The River Teme flows from the Kerry Hills in Powys, Wales, through the borderlands of Shropshire and Herefordshire into Worcestershire where it joins the mighty River Severn just south of the City of Worcester. Volunteers taking part in the Go West Teme Valley project have created a series of seven circular car journeys that criss-cross the 73 mile river course from its source to its confluence with the Severn. Each section includes a map and information about what to see and do in this beautiful and remote part of England. The tours take you to tiny villages and hamlets, they are quiet and peaceful now but it hasn't always been so. This is border country, a region of ruined castles and ancient churches. In fact there are over 70 ancient churches along the length of the Teme, many date from Norman times and are open for you to visit today. Use the Churches Gazetteer to discover more about these building. Look for the blue listening posts in six of the Worcestershire churches. When you find one switch it on and listen to the Stories from the Stones.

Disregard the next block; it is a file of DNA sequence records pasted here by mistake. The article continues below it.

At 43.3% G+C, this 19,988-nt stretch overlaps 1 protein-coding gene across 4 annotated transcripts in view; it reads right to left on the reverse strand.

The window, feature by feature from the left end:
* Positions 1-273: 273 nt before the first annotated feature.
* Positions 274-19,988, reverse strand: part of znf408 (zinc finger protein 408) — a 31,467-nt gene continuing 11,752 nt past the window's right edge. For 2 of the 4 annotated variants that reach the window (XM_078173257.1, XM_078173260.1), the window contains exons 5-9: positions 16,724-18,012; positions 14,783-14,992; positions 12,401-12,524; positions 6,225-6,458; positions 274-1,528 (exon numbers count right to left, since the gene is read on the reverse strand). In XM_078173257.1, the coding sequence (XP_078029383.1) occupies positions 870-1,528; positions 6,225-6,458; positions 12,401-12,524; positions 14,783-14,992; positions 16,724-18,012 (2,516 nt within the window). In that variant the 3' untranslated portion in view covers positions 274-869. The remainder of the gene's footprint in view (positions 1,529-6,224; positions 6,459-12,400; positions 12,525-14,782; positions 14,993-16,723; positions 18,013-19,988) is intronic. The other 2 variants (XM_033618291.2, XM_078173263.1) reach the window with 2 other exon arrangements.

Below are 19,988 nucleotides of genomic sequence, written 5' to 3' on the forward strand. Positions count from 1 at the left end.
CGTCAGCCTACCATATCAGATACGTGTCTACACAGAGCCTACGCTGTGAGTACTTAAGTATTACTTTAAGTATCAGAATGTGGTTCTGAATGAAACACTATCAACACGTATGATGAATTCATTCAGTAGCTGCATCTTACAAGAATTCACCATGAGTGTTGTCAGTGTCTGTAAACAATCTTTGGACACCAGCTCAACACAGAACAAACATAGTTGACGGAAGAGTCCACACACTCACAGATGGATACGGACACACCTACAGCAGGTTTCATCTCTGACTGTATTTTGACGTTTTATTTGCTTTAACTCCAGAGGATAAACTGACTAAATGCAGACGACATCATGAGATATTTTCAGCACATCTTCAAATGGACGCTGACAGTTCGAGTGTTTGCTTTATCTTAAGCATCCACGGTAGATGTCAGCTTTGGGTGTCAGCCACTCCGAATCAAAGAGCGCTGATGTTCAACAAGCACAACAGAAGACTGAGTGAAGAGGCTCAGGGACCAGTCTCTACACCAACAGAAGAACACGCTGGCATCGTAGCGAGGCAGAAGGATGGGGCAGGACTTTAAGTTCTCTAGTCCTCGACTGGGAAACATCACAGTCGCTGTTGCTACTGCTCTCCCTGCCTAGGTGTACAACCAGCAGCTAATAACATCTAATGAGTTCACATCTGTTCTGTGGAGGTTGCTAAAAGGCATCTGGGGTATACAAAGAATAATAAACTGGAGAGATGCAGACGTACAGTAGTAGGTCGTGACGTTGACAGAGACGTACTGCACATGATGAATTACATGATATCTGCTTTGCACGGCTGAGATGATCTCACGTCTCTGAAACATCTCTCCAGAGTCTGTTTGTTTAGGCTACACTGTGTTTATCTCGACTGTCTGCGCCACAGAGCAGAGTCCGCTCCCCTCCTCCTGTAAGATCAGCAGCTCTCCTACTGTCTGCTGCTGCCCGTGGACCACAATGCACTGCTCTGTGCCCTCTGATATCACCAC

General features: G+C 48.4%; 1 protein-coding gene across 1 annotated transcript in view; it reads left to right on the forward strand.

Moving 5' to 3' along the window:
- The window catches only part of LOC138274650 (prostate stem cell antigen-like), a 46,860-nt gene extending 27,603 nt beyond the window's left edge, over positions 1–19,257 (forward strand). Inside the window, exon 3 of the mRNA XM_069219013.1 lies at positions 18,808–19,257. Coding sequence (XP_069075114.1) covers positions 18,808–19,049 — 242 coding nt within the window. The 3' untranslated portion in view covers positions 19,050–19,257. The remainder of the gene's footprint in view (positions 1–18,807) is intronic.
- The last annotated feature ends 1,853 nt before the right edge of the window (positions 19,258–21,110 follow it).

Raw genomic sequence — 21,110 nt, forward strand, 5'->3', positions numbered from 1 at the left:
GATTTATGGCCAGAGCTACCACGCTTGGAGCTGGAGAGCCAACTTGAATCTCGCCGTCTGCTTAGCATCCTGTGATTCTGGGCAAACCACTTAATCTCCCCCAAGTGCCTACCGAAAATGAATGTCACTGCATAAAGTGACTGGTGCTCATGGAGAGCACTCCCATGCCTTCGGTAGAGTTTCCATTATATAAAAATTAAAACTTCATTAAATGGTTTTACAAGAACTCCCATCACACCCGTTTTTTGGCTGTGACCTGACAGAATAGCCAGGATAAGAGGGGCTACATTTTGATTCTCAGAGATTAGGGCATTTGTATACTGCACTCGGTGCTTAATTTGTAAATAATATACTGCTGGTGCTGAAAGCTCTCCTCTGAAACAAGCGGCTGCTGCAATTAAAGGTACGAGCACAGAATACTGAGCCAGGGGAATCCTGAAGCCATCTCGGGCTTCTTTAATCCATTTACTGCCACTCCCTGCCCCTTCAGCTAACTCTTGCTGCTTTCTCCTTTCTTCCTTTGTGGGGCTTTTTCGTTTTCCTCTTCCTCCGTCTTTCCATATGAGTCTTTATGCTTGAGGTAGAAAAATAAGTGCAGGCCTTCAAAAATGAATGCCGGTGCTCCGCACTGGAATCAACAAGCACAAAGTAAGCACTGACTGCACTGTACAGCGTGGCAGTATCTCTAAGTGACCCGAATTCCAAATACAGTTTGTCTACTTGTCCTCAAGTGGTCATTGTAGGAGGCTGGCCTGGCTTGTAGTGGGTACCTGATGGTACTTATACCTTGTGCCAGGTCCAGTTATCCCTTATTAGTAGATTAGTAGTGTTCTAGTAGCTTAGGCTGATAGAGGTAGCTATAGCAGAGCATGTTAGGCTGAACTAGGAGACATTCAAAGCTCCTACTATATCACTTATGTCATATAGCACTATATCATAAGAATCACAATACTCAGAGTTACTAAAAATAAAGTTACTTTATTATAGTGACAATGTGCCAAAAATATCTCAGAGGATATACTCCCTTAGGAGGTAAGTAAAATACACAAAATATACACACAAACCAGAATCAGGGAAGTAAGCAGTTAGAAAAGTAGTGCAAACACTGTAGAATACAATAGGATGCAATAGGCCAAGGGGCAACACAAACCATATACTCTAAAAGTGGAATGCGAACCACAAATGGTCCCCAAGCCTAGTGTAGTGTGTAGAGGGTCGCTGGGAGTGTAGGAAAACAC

Pershore sits by the River Avon, a river which rises near the village of Naseby in Northamptonshire and travels through Warwickshire and Worcestershire before joining the River Severn at Tewkesbury in Gloucestershire. Pershore was the focus of the Pershore Big Heritage Quest (PBHQ) a quest, by local school children, for information about the story of the area. The information was used to start a Time Traveller's Guide to the area. and the quest for information is ongoing. It will be of interest to anyone interested in the history and heritage of the area and particularly useful to schools and families playing heritage detectives. Of course anyone can be a heritage detective and everyone will find something of interest in the Time Traveller's Guide!
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